‘Last word in comfort’

But it wasn’t always this way. On June 11, 1929, the first Empire Builder departed Chicago with a train of luxury passenger cars that were, according to the Great Northern Railway Historical Society, “the last word in comfort, amenities and speed for their day.” The train’s name came from the Great Northern’s founder, James J. Hill, who dedicated his life to building a railroad empire that still spans the continent today.

The train crossed the country in a brisk 63 hours. For more than four decades, the train was the pride of the Great Northern, and northwest Montana, especially the area around Glacier National Park, was among its most popular destinations.

In March 1970, the Great Northern merged with three other railroads to become Burlington Northern, later renamed BNSF Railway. The 1960s and 1970s were a trying time for America’s railroads, especially those in the passenger business. With the growing popularity of commercial flights and an ever-expanding highway system, railroads were losing more and more passengers to planes and cars.

To save intercity passenger service, Congress passed the Rail Passenger Service Act in 1970 that led to the creation of Amtrak, a private, for-profit railroad company owned and funded by the government. As part of the deal to relieve freight companies of having to operate passenger trains, the railroads agreed to let Amtrak run its trains on their tracks.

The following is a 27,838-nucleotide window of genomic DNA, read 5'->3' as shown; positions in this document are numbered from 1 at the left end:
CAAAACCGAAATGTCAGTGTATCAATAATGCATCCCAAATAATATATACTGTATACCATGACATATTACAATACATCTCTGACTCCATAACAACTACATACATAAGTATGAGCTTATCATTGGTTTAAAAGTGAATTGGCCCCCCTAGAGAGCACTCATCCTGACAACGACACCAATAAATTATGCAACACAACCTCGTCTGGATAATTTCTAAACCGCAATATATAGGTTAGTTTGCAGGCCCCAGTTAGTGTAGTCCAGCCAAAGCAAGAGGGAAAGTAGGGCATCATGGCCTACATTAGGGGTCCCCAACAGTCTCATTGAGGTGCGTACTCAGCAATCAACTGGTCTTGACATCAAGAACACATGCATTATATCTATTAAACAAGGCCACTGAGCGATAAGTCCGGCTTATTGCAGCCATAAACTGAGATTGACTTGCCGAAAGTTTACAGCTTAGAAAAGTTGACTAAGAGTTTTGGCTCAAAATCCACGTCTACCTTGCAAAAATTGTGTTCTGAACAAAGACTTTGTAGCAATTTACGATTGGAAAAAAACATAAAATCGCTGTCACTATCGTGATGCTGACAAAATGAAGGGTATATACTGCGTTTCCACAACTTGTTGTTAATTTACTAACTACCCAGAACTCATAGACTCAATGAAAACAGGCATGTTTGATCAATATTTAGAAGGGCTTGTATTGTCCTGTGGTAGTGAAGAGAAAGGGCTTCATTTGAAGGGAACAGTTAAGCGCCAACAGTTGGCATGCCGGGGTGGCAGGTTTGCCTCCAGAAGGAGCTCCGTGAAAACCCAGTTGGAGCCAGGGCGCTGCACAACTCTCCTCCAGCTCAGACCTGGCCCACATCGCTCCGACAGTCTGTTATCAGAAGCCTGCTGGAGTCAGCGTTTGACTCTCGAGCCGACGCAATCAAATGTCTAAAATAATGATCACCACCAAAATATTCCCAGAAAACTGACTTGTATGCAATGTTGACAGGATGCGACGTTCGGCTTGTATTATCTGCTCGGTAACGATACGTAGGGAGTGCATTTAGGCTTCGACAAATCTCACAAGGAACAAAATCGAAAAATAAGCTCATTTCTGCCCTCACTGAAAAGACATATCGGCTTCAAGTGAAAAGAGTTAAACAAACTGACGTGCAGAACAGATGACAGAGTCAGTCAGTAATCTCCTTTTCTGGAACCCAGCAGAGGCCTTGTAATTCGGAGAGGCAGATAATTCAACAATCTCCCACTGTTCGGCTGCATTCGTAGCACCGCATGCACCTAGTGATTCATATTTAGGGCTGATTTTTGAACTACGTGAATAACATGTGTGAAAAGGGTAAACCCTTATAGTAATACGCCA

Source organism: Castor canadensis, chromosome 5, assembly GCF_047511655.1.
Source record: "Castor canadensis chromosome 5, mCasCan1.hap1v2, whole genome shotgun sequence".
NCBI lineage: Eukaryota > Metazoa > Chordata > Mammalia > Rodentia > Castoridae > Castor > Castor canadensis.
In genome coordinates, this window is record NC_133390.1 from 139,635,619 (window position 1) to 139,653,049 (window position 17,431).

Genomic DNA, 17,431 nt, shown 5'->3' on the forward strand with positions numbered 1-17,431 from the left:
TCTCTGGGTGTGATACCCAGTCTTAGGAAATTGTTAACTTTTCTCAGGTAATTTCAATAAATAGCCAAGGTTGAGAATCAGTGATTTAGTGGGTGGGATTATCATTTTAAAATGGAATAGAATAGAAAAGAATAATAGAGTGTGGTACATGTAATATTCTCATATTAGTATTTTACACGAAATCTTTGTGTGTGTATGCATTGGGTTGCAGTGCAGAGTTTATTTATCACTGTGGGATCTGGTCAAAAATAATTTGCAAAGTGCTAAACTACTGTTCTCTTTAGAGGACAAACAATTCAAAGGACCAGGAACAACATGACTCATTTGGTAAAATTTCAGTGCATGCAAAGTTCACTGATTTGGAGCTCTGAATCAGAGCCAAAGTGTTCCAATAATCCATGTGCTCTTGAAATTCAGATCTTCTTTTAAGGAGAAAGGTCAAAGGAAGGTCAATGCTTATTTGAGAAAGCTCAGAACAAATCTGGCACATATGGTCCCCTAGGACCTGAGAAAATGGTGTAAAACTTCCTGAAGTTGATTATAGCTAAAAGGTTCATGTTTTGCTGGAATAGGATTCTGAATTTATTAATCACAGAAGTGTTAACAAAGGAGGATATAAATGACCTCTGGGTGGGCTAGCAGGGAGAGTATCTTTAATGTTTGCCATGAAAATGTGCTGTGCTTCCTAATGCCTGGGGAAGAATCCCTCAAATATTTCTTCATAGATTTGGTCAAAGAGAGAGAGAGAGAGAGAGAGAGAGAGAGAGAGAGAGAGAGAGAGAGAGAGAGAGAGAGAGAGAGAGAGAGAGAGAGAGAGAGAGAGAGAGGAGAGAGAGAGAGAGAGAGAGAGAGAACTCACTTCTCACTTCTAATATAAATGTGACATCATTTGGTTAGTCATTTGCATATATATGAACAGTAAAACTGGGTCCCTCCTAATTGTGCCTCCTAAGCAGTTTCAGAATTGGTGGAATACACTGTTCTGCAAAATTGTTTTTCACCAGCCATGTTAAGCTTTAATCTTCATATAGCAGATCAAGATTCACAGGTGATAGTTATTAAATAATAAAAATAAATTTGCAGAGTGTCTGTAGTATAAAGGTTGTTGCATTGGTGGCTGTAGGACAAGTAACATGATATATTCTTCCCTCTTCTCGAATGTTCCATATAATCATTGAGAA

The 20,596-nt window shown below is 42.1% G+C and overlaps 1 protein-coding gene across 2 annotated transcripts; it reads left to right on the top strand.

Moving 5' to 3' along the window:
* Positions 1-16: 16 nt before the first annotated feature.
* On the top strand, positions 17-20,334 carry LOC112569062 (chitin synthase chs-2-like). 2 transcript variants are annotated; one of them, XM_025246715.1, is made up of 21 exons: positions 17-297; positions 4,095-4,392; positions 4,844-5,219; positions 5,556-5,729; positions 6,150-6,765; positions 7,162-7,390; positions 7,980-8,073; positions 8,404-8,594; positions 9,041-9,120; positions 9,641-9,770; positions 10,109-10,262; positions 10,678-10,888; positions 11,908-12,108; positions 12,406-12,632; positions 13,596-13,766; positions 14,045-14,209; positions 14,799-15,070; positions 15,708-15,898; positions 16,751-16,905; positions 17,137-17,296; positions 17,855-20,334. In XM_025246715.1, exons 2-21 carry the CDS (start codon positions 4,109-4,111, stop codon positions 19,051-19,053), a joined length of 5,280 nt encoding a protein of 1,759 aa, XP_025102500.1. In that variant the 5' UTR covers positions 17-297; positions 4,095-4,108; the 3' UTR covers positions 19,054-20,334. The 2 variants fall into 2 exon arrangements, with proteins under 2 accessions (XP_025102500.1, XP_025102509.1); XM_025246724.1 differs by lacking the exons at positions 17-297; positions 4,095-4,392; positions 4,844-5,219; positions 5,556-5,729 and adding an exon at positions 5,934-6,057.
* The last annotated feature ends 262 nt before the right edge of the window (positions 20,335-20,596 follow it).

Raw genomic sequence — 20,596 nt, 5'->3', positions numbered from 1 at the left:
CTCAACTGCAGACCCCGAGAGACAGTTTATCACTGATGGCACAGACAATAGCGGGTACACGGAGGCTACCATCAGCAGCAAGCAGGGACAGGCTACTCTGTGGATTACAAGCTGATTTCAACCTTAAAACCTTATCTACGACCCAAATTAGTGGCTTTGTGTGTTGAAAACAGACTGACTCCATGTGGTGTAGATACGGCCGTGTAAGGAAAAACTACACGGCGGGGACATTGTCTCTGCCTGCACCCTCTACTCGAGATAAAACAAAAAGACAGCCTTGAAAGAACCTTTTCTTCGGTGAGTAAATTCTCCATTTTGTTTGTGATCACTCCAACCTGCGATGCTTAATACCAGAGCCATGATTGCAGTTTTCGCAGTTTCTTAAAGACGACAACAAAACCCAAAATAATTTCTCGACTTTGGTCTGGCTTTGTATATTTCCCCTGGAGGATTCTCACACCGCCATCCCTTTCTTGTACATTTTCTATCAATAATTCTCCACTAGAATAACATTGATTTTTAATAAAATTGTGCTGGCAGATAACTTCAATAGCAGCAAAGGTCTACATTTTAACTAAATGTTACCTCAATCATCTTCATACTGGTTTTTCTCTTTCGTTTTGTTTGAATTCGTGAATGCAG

In 2012, Amtrak boasted its biggest year ever, when it hauled 31.2 million passengers nationally, an increase of 49 percent since 2000. In 2013, Amtrak’s ridership numbers increased again, with 31.6 million passengers.

Tracks competition

While Amtrak was hauling more passengers, BNSF was starting to haul even more freight, particularly intermodal, grain and crude oil from North Dakota. The traffic increases created a railroad “logjam,” wrote National Association of Railroad Passengers president and CEO Ross Capon in a letter to U.S. Secretary of Transportation Anthony Foxx in January. In that same letter asking Foxx to step in and find a solution, Capon accused BNSF of giving crude oil a “priority over people.”

“I think the increase in (freight traffic) caught us all off guard,” said Green, NARP’s Montana passenger rail advocate and a locomotive engineer for 37 years. “There’s just a lot of freight to move.”

The problems facing Amtrak were made even worse by a historically harsh winter in North Dakota and Montana that caused derailments and avalanches, which closed the rail line over Marias Pass. On the days the Empire Builder wasn’t replaced with a bus, it sometimes ran 11 or 12 hours late.

“All of those factors combined and created a perfect storm for the Empire Builder, and it struggled,” said Jim Brzezinski, Amtrak route director for the train. “When you go from being the No. 1 on-time performance train on the entire system to being dead last, it’s a shock.”